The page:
Paying to Recreate: For Some But Not Others? Colorado State Wildlife Areas

I’m always interested in the concept of paying for recreation. Why is it OK in State Parks and National Parks, but not OK for the FS and BLM? Why is it OK for hunters and fishers and OHVers to pay via licenses and/or taxes, but not others? Is there some kind of fairness/justice issue here?

Recently in Colorado, the Department of Parks and Wildlife required people to buy hunting or fishing licenses to recreate in State Wildlife Areas. I belong to several hiking Meetup groups and when the info was shared, the general feeling seemed to be, “oh that makes sense, if we use it we should pay.” The twist that many of us didn’t get (like me, why not have a permit that combines with State Park access for a cheaper combined fee?) was that there are bureaucratic obstacles to what you call the charges. From the CPW FAQs.

Why didn’t my SWA Access Permit contribute to CPW? The SWA Access Permit was not recognized under the Federal Aid Program as a valid hunting or fishing license. The current SWA Access Permit system, used on only four SWAs, negatively impacted the CPW wildlife finances. The monies generated from this access permit fund lessens the following year’s Federal Aid monies used by CPW by the amount the SWA Access Permit fund accumulated.
Why did the Commission not consider creating a wildlife watcher license that can be used to access wildlife properties?
Any wildlife watcher license would have issues similar to those created by the State Wildlife Area Permit (see above).

Here is a story from the Colorado Sun titled “Opposition Grows” by Jason Blevins.

Where does the opposition come from? (my comment in bold)

Several recreation groups — including Colorado Mountain Club, Colorado Mountain Bike Association, American Whitewater, Great Old Broads for Wilderness and Boulder Climbing Community — are urging the Colorado Parks and Wildlife Commission to consider the new rule’s impact on recreation. In a letter to the commission, those groups noted how many State Wildlife Areas are popular for uses beyond hunting and fishing. The groups pointed to places like Bergen Peak in Jefferson County, Dome Rock next to Mueller State Park, the Loma Boat Launch in Fruita and the Buena Vista Whitewater Park as locations that now require users to be licensed to access.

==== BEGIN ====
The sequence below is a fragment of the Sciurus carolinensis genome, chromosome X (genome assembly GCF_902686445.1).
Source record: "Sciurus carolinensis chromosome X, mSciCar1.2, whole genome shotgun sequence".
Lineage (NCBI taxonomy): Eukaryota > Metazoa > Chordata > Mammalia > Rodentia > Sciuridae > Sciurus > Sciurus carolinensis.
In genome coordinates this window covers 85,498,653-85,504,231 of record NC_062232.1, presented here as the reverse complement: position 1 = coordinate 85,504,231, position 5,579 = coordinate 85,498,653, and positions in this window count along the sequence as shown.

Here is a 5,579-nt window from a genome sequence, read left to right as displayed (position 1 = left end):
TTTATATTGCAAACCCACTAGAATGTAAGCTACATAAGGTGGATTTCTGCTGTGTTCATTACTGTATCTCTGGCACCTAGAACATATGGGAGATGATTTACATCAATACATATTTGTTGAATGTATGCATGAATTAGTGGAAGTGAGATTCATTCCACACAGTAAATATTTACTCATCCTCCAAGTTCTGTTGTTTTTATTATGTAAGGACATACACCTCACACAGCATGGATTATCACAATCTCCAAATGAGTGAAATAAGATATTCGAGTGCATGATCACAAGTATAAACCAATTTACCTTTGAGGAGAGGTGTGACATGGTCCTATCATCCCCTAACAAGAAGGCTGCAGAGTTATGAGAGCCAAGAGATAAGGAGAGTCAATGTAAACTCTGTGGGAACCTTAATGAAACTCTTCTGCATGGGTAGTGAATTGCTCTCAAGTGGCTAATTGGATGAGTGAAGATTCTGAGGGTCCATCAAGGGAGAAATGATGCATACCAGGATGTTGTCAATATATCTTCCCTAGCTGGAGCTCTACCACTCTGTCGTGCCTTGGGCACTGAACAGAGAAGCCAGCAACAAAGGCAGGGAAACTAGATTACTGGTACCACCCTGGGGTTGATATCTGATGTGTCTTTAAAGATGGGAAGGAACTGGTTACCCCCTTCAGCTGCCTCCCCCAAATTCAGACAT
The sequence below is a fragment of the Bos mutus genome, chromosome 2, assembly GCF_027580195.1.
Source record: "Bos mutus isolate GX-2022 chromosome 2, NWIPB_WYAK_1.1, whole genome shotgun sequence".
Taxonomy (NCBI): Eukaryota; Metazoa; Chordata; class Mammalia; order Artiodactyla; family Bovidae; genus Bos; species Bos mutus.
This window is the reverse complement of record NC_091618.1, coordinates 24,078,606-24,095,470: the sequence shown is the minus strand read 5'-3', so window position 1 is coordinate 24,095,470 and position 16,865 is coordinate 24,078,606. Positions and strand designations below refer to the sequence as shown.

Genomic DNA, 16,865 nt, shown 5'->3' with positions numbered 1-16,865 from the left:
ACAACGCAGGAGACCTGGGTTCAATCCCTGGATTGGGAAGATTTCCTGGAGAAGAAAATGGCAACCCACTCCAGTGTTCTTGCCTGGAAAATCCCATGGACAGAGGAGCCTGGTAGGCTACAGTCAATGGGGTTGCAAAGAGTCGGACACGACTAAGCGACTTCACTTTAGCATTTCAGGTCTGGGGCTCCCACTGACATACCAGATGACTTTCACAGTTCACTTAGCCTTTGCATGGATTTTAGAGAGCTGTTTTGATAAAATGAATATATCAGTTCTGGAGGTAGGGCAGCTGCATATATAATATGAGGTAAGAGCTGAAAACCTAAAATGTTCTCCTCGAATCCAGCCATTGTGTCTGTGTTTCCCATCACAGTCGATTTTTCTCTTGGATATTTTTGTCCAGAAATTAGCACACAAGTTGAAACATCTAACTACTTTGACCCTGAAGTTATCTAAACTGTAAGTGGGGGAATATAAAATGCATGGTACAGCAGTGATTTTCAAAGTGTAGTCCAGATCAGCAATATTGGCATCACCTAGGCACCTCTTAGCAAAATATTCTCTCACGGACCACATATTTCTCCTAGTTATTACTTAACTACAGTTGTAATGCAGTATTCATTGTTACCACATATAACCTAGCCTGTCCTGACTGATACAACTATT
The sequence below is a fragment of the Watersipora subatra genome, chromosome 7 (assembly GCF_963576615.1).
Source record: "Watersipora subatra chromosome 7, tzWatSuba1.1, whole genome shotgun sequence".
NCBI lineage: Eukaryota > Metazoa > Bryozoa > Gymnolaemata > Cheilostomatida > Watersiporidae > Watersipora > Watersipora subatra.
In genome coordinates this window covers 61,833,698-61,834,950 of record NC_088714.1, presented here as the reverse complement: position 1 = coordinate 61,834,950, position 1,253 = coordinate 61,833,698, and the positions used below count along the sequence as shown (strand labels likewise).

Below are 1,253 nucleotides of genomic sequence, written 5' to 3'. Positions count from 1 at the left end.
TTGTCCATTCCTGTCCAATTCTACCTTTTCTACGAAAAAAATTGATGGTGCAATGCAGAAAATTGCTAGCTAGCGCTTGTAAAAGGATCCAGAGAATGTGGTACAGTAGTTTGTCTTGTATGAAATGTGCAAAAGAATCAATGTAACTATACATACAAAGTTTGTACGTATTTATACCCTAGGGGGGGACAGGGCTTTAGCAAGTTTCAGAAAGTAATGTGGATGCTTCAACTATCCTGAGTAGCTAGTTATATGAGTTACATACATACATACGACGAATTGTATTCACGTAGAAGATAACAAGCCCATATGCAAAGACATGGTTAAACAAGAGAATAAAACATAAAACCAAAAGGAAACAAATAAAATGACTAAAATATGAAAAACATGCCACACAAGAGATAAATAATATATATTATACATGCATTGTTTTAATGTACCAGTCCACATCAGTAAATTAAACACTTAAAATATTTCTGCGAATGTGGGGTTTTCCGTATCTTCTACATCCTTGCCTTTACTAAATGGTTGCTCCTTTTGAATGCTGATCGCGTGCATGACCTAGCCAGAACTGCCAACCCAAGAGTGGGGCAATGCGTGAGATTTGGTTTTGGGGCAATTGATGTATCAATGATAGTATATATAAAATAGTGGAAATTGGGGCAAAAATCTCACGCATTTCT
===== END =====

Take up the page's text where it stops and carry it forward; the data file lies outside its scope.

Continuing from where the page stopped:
American Whitewater pointed out more than 60 popular river segments that pass through State Wildlife Areas. Colorado Mountain Club noted there are more than 20 popular hiking trails that overlap with State Wildlife Areas.

Access to open spaces — part of a statewide initiative called Colorado The Beautiful that connects residents with parks and trails — crosses State Wildlife Areas and requiring a license to cross those lands could limit access for underprivileged communities, Julie Mach, conservation director for the Colorado Mountain Club, said during the Colorado Parks and Wildlife Commission meeting on July 17.

(Charging for access, camping, licenses or taxes at any Park or Forest or Wildlife Area could limit access for underprivileged communities anywhere, is this a good argument?)

“There is, I think, a lot of confusion from the recreation standpoint on how CPW is treating these areas when it comes to non-consumptive recreation,” said Mach, whose group suggested possible exemptions from the licensing regulations for hikers and paddlers passing through these properties.

It also sounds like excessive people may be bothering wildlife.. which CMC and GOB at least, seem very concerned about when other people than non-motorized recreationists do it.

CPW said the reason for the change is the sites have seen a significant increase in use outside of hunting and fishing. Those uses include walking dogs, horseback riding, ATV riding, hiking, wildlife watching and kayaking and canoeing. It said that has disrupted wildlife and harmed wildlife habitat and impacted the hunters and anglers who help pay for the properties through license purchases.

While many of the properties are still primarily used by hunters and fishers, some areas are heavily visited by those other users.